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Office Market Tenants May Have Fewer Options Than Once Thought

With vacancy rates in the office market at record-high levels, it would seem that the options for tenants are endless. But that might not be the case.

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According to ""Grubb & Ellis"":http://www.grubb-ellis.com/, a real estate services and investment firm based in Santa Ana, California, the amount of available space in the U.S. office market may be overstated, giving tenants fewer realistic alternatives than previously indicated.

In a phenomenon dubbed ""zombie buildings"" by Grubb & Ellis researchers, there are many properties that have significant capital constraints, and landlords of these buildings are therefore unable to fund market-level tenant improvement allowances and commissions. This, Grubb & Ellis said, adversely impacts their ability to compete for tenants.

""Now that the values of many properties purchased during the peak of the market have fallen below the balance due on the loan, some landlords are too capital-constrained to offer the tenant improvement allowances and other concessions necessary to attract tenants in today's marketplace,"" said Robert Bach, SVP and chief economist of Grubb & Ellis.

Bach said one caveat to this trend is that the wave of foreclosures was much less severe than anticipated. Instead of banks taking distressed asset back, they're avoiding those write-downs by helping landlords keep their assets, he said. But still, the fact remains that many landlords are unable to offer the kinds of tenant improvement allowances and other concessions that require capital on hand, Bach explained.

Grubb & Ellis studied the trend of ""zombie buildings"" in key markets across the nation, including Atlanta, Boston, Chicago, Portland, and Texas.

In Atlanta, some landlords are handing their keys back to the bank, prompting operational challenges as properties transfer ownership. In addition, amenities such as cafes, restaurants, sundries shops, and dry cleaning services normally associated with Class A and Class B+ buildings are at risk of ceasing operations due to decreased foot traffic.

Researchers said the Boston market in particular is seeing the active investors of 2006 and 2007 challenged by decreased property values, causing several ""trophy"" office buildings in the area to go back to the lender. And several other landlords have been unable or unwilling to make capital improvements to their buildings, removing those from broker tours as well.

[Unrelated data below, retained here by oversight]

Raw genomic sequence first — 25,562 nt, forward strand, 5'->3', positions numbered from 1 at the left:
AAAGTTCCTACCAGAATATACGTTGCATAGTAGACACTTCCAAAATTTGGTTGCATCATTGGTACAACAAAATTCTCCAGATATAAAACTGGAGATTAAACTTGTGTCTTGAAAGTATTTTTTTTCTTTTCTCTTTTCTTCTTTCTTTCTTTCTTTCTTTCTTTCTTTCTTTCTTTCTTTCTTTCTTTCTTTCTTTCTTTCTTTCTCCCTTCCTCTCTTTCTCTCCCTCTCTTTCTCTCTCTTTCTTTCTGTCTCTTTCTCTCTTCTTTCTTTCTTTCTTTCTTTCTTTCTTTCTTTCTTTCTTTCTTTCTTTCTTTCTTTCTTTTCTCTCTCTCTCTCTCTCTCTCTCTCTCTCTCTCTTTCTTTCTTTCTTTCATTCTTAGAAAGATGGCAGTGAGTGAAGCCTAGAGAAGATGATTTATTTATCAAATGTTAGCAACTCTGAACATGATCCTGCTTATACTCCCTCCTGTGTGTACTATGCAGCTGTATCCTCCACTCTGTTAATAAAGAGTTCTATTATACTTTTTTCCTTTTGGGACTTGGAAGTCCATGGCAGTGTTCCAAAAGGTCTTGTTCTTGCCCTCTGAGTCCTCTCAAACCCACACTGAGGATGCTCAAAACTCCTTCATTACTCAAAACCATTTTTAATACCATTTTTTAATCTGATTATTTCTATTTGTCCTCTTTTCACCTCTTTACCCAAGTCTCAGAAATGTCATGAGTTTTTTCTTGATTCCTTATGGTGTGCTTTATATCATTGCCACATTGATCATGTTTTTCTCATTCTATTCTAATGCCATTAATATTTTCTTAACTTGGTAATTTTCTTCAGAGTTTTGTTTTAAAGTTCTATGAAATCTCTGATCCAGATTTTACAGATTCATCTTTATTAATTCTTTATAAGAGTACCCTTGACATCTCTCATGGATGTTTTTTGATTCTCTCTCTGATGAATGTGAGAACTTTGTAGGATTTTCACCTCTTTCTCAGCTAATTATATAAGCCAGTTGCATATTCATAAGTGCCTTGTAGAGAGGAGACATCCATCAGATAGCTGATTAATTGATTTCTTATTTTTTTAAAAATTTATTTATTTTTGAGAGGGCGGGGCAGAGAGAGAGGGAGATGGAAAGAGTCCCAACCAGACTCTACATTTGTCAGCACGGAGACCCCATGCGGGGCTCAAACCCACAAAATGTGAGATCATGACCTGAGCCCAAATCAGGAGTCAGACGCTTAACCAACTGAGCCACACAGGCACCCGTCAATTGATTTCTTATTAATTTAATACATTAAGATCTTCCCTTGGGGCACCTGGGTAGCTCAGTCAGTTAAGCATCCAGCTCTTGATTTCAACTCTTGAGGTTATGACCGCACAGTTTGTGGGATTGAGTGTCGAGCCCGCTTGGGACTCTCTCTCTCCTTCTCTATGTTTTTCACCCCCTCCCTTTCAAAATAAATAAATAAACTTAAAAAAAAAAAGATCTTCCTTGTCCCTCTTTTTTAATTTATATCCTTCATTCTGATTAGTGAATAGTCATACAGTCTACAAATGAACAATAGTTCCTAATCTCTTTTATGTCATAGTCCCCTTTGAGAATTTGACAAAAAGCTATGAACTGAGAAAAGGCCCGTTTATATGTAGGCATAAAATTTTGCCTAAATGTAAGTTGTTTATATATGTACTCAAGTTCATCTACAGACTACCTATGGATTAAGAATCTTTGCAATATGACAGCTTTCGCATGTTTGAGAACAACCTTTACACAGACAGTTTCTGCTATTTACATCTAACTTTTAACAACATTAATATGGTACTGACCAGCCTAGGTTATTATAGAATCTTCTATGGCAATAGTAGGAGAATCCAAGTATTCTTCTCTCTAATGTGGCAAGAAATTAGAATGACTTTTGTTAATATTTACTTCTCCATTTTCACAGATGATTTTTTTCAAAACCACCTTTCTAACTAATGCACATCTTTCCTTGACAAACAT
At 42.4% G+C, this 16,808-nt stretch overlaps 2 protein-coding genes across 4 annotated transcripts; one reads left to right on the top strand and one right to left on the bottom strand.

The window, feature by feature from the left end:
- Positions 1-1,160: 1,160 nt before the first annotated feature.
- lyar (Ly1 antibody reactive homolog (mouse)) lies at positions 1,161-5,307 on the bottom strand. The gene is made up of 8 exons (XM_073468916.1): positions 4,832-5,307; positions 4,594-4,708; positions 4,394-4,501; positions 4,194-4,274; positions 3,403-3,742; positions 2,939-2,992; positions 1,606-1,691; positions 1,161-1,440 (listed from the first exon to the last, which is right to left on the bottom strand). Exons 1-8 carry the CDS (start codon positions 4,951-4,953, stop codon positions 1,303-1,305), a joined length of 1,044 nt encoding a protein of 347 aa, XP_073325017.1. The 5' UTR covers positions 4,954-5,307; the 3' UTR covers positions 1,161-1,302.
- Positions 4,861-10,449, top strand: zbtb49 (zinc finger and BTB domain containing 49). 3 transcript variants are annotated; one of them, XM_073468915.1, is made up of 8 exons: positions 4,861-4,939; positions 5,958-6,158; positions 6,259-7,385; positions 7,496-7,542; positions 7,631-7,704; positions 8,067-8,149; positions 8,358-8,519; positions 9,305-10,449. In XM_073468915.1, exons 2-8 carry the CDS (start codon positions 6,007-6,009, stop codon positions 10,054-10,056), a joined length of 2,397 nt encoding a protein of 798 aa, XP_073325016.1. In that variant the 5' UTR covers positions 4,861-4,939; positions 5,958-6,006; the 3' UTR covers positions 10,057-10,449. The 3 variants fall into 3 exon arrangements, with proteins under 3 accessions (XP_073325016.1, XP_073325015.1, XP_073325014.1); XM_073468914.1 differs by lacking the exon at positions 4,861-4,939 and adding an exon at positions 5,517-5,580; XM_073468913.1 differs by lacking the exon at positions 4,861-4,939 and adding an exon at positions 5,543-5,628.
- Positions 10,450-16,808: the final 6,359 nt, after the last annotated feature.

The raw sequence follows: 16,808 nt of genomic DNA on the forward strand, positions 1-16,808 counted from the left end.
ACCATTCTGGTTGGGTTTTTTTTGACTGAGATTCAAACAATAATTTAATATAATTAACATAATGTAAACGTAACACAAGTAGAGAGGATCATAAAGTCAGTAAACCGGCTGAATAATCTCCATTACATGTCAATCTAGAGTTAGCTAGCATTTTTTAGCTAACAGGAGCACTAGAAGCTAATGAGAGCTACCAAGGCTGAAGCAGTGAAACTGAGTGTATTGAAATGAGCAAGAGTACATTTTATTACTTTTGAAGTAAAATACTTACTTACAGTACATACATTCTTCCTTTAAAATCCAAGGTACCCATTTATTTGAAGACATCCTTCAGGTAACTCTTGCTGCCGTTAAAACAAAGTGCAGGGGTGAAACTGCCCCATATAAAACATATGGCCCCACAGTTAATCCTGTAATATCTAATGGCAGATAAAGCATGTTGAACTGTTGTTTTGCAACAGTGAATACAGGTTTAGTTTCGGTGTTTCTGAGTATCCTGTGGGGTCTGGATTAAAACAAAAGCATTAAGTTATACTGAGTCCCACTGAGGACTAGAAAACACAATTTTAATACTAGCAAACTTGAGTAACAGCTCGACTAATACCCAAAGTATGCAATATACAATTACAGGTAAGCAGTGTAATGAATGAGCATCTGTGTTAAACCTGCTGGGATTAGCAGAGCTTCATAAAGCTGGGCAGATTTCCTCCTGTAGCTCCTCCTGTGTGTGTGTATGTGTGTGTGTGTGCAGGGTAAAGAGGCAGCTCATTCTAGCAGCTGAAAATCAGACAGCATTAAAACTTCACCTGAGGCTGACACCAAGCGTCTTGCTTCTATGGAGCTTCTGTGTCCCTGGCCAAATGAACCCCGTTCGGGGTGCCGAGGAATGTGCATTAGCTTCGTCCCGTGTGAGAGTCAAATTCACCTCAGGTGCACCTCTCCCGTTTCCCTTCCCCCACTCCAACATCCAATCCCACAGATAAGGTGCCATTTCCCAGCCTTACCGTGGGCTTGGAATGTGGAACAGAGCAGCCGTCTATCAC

In downtown Chicago, the landlords holding as much as 20 percent of the office inventory are not in a position to compete aggressively, but the landlords in a stronger financial position are actually able to keep asking rental rates at higher levels than would otherwise be achievable, researchers found.

And in downtown Portland, a large portfolio of historic properties is currently in bankruptcy, making 15 percent of the Class C space in the downtown market not competitive due to financial uncertainty. For deals that do go through in this area, financial records are being requested on both sides of the table, Grubb & Ellis said. Landlords want to make sure their tenants will be viable for the full term of the lease, and some tenants are even requiring a letter of credit from landlords until all tenant improvements are completed.

Researchers also found that Texas, which is considered to be a healthy market, is estimated to have more ""zombie buildings"" than well-capitalized properties. However, unlike many other markets, tenants in Texas are still renewing leases and touring these buildings. But these same tenants are also frequently securing a back-up lease for cases in which negotiations with the ""zombie building"" landlord fall apart.

About Author: Brittany Dunn

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